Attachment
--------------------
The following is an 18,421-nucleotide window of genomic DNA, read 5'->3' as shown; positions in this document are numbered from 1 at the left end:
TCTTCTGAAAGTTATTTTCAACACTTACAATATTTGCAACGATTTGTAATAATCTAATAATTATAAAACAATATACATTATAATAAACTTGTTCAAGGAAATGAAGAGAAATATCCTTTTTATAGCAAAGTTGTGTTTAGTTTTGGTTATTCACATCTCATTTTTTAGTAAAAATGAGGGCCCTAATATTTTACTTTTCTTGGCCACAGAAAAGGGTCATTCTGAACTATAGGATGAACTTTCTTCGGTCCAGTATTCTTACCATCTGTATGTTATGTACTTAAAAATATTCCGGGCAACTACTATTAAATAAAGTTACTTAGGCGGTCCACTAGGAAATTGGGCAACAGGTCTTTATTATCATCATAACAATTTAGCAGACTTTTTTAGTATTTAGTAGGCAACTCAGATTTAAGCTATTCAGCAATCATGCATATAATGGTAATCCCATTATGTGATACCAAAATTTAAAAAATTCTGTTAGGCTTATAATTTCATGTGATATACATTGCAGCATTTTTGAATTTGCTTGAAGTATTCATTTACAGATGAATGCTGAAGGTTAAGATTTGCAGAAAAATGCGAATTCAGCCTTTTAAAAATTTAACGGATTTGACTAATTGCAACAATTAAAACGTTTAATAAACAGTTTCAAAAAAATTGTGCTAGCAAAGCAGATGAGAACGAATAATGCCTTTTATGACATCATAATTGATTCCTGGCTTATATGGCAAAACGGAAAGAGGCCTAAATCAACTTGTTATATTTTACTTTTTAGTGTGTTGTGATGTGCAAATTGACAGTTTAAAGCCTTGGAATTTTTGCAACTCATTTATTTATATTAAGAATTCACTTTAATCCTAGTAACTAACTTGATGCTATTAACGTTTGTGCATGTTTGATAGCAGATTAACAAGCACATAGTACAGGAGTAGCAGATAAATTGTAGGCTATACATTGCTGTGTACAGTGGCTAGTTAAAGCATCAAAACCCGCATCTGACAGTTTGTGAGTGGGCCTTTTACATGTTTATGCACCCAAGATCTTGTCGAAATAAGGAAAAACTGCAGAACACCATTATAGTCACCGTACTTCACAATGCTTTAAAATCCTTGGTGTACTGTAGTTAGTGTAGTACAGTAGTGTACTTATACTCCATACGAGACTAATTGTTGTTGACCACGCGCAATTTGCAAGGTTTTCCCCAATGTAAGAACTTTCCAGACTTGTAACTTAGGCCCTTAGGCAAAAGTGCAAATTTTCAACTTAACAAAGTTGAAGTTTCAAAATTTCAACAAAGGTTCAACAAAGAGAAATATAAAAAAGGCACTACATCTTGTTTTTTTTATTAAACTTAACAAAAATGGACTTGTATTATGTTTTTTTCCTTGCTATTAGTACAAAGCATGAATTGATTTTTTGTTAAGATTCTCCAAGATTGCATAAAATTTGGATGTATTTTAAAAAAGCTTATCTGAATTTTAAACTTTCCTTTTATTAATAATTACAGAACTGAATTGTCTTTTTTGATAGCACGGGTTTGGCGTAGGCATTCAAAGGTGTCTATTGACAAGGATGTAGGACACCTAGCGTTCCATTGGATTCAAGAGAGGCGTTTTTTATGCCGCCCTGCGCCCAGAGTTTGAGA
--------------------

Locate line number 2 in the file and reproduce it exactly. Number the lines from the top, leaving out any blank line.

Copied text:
TCTTCTGAAAGTTATTTTCAACACTTACAATATTTGCAACGATTTGTAATAATCTAATAATTATAAAACAATATACATTATAATAAACTTGTTCAAGGAAATGAAGAGAAATATCCTTTTTATAGCAAAGTTGTGTTTAGTTTTGGTTATTCACATCTCATTTTTTAGTAAAAATGAGGGCCCTAATATTTTACTTTTCTTGGCCACAGAAAAGGGTCATTCTGAACTATAGGATGAACTTTCTTCGGTCCAGTATTCTTACCATCTGTATGTTATGTACTTAAAAATATTCCGGGCAACTACTATTAAATAAAGTTACTTAGGCGGTCCACTAGGAAATTGGGCAACAGGTCTTTATTATCATCATAACAATTTAGCAGACTTTTTTAGTATTTAGTAGGCAACTCAGATTTAAGCTATTCAGCAATCATGCATATAATGGTAATCCCATTATGTGATACCAAAATTTAAAAAATTCTGTTAGGCTTATAATTTCATGTGATATACATTGCAGCATTTTTGAATTTGCTTGAAGTATTCATTTACAGATGAATGCTGAAGGTTAAGATTTGCAGAAAAATGCGAATTCAGCCTTTTAAAAATTTAACGGATTTGACTAATTGCAACAATTAAAACGTTTAATAAACAGTTTCAAAAAAATTGTGCTAGCAAAGCAGATGAGAACGAATAATGCCTTTTATGACATCATAATTGATTCCTGGCTTATATGGCAAAACGGAAAGAGGCCTAAATCAACTTGTTATATTTTACTTTTTAGTGTGTTGTGATGTGCAAATTGACAGTTTAAAGCCTTGGAATTTTTGCAACTCATTTATTTATATTAAGAATTCACTTTAATCCTAGTAACTAACTTGATGCTATTAACGTTTGTGCATGTTTGATAGCAGATTAACAAGCACATAGTACAGGAGTAGCAGATAAATTGTAGGCTATACATTGCTGTGTACAGTGGCTAGTTAAAGCATCAAAACCCGCATCTGACAGTTTGTGAGTGGGCCTTTTACATGTTTATGCACCCAAGATCTTGTCGAAATAAGGAAAAACTGCAGAACACCATTATAGTCACCGTACTTCACAATGCTTTAAAATCCTTGGTGTACTGTAGTTAGTGTAGTACAGTAGTGTACTTATACTCCATACGAGACTAATTGTTGTTGACCACGCGCAATTTGCAAGGTTTTCCCCAATGTAAGAACTTTCCAGACTTGTAACTTAGGCCCTTAGGCAAAAGTGCAAATTTTCAACTTAACAAAGTTGAAGTTTCAAAATTTCAACAAAGGTTCAACAAAGAGAAATATAAAAAAGGCACTACATCTTGTTTTTTTTATTAAACTTAACAAAAATGGACTTGTATTATGTTTTTTTCCTTGCTATTAGTACAAAGCATGAATTGATTTTTTGTTAAGATTCTCCAAGATTGCATAAAATTTGGATGTATTTTAAAAAAGCTTATCTGAATTTTAAACTTTCCTTTTATTAATAATTACAGAACTGAATTGTCTTTTTTGATAGCACGGGTTTGGCGTAGGCATTCAAAGGTGTCTATTGACAAGGATGTAGGACACCTAGCGTTCCATTGGATTCAAGAGAGGCGTTTTTTATGCCGCCCTGCGCCCAGAGTTTGAGA